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Article 3 : What is reactive power?

# Article 3 : What is reactive power?

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by C.Jayaraman
by C.Jayaraman

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05/10/2014

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Name: JAYARAMAN CDesignation: MANAGER-POWER AND UTILITIESCompany name: KOCHI REFINERIES LTDComplete postal P.B. No 2, AMBALAMUGALaddress: KOCHI, KERALA-682302Fax no: 0484-2720855Email ID : c_jayaraman@vsnl.netJayaraman/Electrical_Offsite/krl@KOCHIREFINERIES.COM
issue #EE 08.
Concepts of Reactive power, Low Power Factor and methods of power factor improvement are briefly explained before answering the specific questions.
What is reactive power:
Power factor is defined as the ratio of real power to apparent power. This definition isoften mathematically represented as kW/kVA, where the numerator is the active (real) power and the denominator is the (active+ reactive) or apparent power. Though thedefinition is very simple, the concept of reactive power is vague or confusing even tomany of those who are technically knowledgeable.Explanation for reactive power says that in an alternating current system, when thevoltage and current go up and down at the same time, only real power is transmittedand when there is a time shift between voltage and current both active and reactive power are transmitted. But, when the average in time is calculated, the average active power exists causing a net flow of energy from one point to another, whereas averagereactive power is zero, irrespective of the network or state of the system. In the caseof reactive power, the amount of energy flowing in one direction is equal to theamount of energy flowing in the opposite direction (or different parts -capacitors,inductors, etc- of a network, exchange the reactive power). That means reactive power is neither produced nor consumed.But, in reality we measure reactive power losses, introduce so many equipments for reactive power compensation to reduce electricity consumption and cost.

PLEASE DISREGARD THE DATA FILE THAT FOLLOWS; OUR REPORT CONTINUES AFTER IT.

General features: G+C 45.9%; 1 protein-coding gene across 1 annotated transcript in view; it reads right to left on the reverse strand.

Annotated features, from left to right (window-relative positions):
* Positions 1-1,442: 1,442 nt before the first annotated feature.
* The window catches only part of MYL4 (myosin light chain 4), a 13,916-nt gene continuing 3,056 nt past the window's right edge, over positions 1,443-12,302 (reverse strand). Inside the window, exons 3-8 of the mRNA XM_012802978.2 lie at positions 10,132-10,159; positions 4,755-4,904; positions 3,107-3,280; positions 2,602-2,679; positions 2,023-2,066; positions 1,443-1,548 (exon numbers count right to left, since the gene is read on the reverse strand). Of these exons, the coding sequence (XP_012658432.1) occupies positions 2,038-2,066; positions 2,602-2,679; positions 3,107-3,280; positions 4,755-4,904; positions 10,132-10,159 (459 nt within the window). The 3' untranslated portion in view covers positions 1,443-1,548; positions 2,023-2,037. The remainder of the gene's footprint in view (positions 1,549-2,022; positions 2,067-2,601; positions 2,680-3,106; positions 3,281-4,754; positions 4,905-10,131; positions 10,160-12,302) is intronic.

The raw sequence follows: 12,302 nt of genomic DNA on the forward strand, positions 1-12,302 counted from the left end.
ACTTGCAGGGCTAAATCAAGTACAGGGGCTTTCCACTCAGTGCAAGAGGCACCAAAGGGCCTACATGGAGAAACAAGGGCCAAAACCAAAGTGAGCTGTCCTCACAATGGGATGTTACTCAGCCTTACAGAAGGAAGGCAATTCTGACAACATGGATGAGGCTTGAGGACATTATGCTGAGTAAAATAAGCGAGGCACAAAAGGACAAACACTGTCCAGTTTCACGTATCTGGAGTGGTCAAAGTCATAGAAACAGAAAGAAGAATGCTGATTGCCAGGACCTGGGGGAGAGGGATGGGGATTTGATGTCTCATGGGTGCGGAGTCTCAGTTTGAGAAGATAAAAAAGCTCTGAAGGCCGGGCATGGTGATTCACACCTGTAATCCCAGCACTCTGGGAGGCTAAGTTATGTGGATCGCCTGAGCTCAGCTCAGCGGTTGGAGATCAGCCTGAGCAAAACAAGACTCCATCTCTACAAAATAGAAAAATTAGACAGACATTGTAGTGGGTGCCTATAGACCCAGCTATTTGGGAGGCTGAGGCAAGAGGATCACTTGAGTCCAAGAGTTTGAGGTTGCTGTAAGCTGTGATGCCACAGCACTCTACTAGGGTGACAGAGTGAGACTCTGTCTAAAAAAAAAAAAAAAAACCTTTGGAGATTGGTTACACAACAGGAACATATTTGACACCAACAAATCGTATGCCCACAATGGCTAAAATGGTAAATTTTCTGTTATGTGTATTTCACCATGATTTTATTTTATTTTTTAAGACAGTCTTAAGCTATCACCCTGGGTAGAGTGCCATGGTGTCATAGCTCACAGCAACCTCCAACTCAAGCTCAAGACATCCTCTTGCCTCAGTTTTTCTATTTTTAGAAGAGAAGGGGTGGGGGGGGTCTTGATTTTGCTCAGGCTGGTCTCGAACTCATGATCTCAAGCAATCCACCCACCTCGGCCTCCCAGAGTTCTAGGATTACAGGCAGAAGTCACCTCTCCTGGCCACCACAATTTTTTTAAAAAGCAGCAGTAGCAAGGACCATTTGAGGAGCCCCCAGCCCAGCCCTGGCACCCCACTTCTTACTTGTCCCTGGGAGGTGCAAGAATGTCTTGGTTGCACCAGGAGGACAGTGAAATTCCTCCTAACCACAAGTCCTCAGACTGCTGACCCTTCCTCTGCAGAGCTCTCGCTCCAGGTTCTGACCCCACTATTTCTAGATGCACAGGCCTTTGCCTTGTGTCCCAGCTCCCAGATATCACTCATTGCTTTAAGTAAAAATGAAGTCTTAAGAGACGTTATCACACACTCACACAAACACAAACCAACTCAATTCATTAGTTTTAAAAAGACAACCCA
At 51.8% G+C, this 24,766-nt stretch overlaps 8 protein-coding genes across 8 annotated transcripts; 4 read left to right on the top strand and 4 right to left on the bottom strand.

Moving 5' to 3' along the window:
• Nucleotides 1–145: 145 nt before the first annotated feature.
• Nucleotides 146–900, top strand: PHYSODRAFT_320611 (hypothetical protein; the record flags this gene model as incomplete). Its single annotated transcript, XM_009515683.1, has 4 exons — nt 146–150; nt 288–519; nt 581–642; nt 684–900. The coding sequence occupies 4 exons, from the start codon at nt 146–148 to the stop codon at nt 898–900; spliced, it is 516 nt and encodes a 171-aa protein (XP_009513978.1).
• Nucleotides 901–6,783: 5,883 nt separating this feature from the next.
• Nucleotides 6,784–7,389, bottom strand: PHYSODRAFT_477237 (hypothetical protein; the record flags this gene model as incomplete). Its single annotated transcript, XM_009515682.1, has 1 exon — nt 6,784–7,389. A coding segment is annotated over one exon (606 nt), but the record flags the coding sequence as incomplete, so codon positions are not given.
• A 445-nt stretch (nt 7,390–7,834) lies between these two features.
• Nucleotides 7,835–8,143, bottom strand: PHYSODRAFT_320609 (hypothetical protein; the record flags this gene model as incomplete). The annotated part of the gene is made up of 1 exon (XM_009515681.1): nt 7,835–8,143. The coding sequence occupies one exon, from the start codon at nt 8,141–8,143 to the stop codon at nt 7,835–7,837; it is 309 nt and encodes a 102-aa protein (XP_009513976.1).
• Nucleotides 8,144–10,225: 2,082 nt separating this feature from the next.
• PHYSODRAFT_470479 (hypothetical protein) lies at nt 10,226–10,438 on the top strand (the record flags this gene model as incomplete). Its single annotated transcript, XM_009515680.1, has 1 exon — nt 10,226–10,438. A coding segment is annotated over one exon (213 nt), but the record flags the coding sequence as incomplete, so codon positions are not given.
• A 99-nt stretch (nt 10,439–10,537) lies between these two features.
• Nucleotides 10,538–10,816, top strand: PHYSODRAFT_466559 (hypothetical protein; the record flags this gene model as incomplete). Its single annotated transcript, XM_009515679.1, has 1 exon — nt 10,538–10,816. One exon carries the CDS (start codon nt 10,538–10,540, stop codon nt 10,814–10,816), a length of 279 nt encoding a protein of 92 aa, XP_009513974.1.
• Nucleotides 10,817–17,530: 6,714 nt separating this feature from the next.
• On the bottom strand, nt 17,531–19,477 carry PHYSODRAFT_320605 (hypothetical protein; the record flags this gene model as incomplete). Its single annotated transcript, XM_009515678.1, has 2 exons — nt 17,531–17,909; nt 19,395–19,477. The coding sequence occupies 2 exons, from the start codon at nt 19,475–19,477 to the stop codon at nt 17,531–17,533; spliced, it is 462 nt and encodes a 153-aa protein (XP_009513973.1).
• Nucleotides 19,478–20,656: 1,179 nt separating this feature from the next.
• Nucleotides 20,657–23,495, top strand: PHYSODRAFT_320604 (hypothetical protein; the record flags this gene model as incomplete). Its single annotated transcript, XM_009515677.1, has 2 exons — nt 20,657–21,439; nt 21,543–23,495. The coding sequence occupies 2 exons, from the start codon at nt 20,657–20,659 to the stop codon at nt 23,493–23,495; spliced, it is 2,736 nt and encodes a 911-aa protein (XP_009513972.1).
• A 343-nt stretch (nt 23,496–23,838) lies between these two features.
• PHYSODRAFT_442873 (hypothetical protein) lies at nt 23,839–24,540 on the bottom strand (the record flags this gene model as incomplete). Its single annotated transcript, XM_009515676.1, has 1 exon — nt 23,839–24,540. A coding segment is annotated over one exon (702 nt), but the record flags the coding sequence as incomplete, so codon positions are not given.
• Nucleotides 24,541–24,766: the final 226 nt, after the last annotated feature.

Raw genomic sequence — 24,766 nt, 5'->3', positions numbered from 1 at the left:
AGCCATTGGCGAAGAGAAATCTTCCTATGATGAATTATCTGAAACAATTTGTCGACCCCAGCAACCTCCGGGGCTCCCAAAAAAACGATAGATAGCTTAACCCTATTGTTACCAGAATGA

Confusions:
The undisputable law of conservation of energy states, “energy can neither be creatednor be destroyed”; yet we talk about Conservation of Energy!! The confusions eruptwhen we yells out the theory of conservation ignoring other theories of thermodynamics - like one, which states that entropy (low quality energy) is ever increasing. Mathematical sum of total energy has no meaning to an energy user, andhence he must be concerned about the efficiency of conversion and conservation of energy. Similarly, though we can mathematically prove that loss in reactive power isno real loss and no reactive energy is lost, we have several other reasons to beconcerned about reactive power improvement. This can be better explained by physical analogies.1

Physical Analogies:
Suppose I want to fill a water tank with water, one bucket at a time. Only way is toclimb a ladder, carrying a bucket of water and pouring the water into the tank. Once Ifill up the tank, then I have to go down the ladder to get more water. In this one cycleof going up the ladder and coming down I have done some work or the energyrequired to go up is more than the energy required for coming down.If I had climbed the ladder with an empty bucket, and I had come down with thesame bucket I am not doing any work. The energy for upward and downward motionis the same. Though I have not done any work – worth paying for- I require someenergy.That is, the energy that it takes to go up and down a ladder carrying nothing either way requires reactive power, but no real power. The energy that it takes to go up aladder carrying something and come down without carrying anything requires bothreal power and reactive power.The analogy can be extended for explaining 3 phase system if If we put 3 laddersgoing up to the tank and 3 people climb up in sequence such that there is always asteady flow.Another analogy, a bit simplistic, is the “Beer Mug analogy”.Power Factor = Active power/Apparent power = kW/kVA= Active power/ (Active Power +Reactive Power)= kW/(kW+kVAr)= Beer/(Beer +Foam)The more foam (higher kVAr) indicates low power factor and vice versa.(In Electrical terms kW, kVA, and kVAr are vectors and we have to take the vector sum).